Additionally, your original magazine may incur some damage that causes it to no longer function. Whether it breaks while dropped or binds up with grit, this leaves you out of luck if you don’t carry a spare magazine. I’m reminded of the phrase: “Two is one, one is none.” 

Carry Methods

The major obstacle to carrying a spare magazine is balancing comfort and access. As we add more and more to our EDC loadout, things get heavier and tend to get left at home. Single-stack magazines tend to be easier to carry than double-stack mags because they are slimmer and lighter (all that ammunition adds up). 

The simplest method of carrying a spare mag is just dropping it in your bag or pocket. However, this does not provide you with rapid access in the event of an emergency. You’ll likely be fishing around trying to retrieve your spare. 

The solution is a magazine carrier. These are available in Kydex, leather, and synthetic materials with different clip and attachment options. One model features a sleeve with a pocket clip, similar to what’s found on many common folding knives. This is perfect for the pocket and keeps the magazine held in the same place for a repeatable draw. Other options ride on the belt, either inside or outside the waistband. These will feature a more sturdy belt clip or belt loops to hold them in place. Paddle style holders slide under the belt and are held in place by tension.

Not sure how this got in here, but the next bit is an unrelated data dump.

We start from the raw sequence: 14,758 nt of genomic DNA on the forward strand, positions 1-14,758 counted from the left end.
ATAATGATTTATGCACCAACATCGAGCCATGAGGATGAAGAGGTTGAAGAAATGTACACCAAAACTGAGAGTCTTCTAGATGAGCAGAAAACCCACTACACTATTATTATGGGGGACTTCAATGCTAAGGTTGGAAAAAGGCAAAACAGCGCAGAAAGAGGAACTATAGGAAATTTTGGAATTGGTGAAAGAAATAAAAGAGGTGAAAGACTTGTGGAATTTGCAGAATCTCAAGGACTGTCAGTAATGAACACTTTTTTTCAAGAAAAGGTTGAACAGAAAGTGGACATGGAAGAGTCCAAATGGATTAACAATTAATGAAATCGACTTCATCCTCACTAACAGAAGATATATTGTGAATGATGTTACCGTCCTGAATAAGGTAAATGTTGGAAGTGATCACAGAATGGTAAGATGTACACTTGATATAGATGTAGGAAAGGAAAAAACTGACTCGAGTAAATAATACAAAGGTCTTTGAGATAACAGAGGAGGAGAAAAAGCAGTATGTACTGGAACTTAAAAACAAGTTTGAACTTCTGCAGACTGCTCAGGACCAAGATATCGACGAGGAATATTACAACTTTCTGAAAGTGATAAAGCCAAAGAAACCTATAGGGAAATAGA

Alien Gear Cloak Mag Carrier
The Alien Gear Cloak Mag Carrier is a great way to carry a spare.

You can also select a holster with a built-in spare magazine carrier. This is common on appendix carry holsters and shoulder rigs. This makes it harder to forget and keeps everything contained into a single unit. Unfortunately, these tend to be a bit less discrete and may print more than other options, depending on your body type and wardrobe.